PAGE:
It’s not every day that an opportunity presents itself for a behind-the-scenes tour of a 295-foot three-masted sailing ship. In fact, most would call it a once-in-a-lifetime experience, especially when it’s the Eagle, the largest tall ship flying the American flag and the only active square-rigger in U.S. government service. Yet that’s just what 230 Ivanna Eudora Kean and Charlotte Amalie JROTC cadets and Boys & Girl’s Club Marine Vocational Program (MVP) students did in May when some of the U.S. Coast Guard Academy cadets onboard as part of ‘America’s Tall Ship’s’ 2018 summer patrol led guided tours.
“The Eagle experience offered a chance for our cadets to interact with the Coast Guard cadets and we were pleased with that,” says Col. Alfred Francis (ret), senior instructor at the Ivanna Eudora Kean High School JROTC. “Many of our cadets go into the marines, army and air force. However, I encourage them to consider all the services. After all, all of the U.S. Armed Forces offer unique training and skills and gives students an opportunity to see the world beyond the Virgin Islands.”
A phenomenal experience is how Jacqueline Brown, executive director of the Boys & Girls Club of St. Thomas sums up her student’s reaction. “On Eagle, our MVP students were able to talk to the cadets about the ropes and knots they saw onboard, the rules they followed and to ask several questions. It was very educational and linked closely with what our students have learned in the MVP program.”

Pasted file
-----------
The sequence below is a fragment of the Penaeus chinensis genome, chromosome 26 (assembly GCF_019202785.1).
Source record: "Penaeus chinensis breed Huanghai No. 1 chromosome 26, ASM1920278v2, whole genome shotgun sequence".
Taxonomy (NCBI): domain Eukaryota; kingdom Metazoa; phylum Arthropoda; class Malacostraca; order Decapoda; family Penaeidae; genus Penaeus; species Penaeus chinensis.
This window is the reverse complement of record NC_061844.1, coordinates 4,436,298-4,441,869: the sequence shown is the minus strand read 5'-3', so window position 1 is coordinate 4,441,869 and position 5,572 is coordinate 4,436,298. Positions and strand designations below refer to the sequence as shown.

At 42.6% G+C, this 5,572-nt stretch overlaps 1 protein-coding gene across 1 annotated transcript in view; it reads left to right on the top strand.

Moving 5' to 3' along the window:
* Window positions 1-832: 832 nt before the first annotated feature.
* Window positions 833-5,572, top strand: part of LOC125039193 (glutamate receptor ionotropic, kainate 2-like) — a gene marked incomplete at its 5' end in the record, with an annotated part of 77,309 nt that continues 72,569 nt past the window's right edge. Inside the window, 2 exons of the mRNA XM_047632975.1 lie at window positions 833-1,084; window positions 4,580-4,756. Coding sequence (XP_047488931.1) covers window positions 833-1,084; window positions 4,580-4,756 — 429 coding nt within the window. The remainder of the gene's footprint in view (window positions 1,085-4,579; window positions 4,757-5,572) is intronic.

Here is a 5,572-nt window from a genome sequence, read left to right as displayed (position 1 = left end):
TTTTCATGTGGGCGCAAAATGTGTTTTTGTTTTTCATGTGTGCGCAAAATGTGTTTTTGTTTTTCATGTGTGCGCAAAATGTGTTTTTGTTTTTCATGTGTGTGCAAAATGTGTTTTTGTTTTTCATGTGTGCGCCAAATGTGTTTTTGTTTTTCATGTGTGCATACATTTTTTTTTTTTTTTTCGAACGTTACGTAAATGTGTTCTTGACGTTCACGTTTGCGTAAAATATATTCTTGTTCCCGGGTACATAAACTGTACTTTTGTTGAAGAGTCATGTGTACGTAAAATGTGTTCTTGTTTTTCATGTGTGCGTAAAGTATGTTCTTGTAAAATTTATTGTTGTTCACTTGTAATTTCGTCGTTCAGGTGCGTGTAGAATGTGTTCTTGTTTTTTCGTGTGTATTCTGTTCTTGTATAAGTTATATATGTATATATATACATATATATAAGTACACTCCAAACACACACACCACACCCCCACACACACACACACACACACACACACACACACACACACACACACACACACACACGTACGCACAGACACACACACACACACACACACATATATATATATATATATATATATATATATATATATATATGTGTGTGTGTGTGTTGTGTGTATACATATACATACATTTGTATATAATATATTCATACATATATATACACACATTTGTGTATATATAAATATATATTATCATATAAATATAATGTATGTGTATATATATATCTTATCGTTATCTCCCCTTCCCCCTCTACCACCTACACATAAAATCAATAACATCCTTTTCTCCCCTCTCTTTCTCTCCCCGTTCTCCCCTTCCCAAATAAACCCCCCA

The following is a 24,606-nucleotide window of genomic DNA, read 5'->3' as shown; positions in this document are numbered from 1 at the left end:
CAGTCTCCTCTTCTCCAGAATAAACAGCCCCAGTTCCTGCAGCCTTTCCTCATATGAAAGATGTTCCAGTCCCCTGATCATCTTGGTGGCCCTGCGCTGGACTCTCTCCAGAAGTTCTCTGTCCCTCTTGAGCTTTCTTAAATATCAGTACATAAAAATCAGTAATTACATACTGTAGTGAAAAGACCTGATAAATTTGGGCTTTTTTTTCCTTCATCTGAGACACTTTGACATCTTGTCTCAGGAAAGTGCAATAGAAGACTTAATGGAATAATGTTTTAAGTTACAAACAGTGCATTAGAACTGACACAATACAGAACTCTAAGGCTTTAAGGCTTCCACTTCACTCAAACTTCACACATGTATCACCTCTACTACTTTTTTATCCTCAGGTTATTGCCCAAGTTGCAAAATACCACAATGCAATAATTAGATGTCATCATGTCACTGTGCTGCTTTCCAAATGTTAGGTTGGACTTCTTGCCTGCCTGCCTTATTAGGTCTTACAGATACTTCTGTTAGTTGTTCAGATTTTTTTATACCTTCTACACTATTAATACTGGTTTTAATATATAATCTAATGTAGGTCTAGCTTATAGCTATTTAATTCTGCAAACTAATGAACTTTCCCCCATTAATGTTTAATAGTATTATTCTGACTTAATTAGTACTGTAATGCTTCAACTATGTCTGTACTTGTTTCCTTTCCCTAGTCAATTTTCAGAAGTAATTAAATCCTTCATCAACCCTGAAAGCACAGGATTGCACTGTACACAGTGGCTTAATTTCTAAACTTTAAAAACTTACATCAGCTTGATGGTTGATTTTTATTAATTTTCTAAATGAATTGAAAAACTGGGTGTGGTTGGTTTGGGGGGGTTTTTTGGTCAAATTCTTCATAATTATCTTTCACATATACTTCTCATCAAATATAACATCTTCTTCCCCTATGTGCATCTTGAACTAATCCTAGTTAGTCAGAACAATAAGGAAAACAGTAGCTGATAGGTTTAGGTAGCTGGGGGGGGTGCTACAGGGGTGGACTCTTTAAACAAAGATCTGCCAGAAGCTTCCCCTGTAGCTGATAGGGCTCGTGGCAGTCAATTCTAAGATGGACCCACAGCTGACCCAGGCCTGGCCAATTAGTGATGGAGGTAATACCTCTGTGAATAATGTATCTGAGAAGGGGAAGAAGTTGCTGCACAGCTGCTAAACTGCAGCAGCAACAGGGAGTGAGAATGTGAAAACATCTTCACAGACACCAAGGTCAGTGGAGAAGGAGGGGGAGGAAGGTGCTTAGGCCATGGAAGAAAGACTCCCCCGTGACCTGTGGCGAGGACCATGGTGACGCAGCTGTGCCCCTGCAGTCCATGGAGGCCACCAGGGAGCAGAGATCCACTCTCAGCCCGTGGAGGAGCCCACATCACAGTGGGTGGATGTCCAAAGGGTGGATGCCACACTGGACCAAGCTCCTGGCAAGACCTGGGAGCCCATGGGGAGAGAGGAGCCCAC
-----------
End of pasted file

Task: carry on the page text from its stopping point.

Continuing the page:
After completing their behind-the-scenes tour, the JROTC cadets joined senior Coast Guard officers and representatives of the Veterans of Foreign Wars for a ceremony and flag laying at Western Cemetery in honor of Virgin Islands veterans. Meanwhile, the Boys & Girls Club MVP Students joined a group of Eagle cadets in community service activities at the Coral World Ocean Park and Coki Beach. Both events enabled JROTC cadets and MVP students to learn about careers in the U.S. Coast Guard.
“The activity at Coral World was very educational. The students toured the park and ate lunch with the cadets. It gave them yet another opportunity to interact. In fact, two of the students, one male and one female, are interested in joining the Coast Guard,” says the Boys & Girls Club’s Brown.
Eagle was open for free public tours during its May 25 to 28 port call. Over 3500 Virgin Islands residents and visitors toured the ship.
The crew of 180 U.S. Coast Guard women and men onboard Eagle, which included cadets, officers and enlisted, had an opportunity to visit ashore in St. Thomas – many for the first time. Local businesses such as the Pirate’s Treasure Museum and the SkyRide to Paradise Point hosted the guardsmen and women.
The non-profit Virgin Islands Centennial Foundation and 340 Group VI, LLC provided community integration planning and logistics support for the ship while it was in Charlotte Amalie.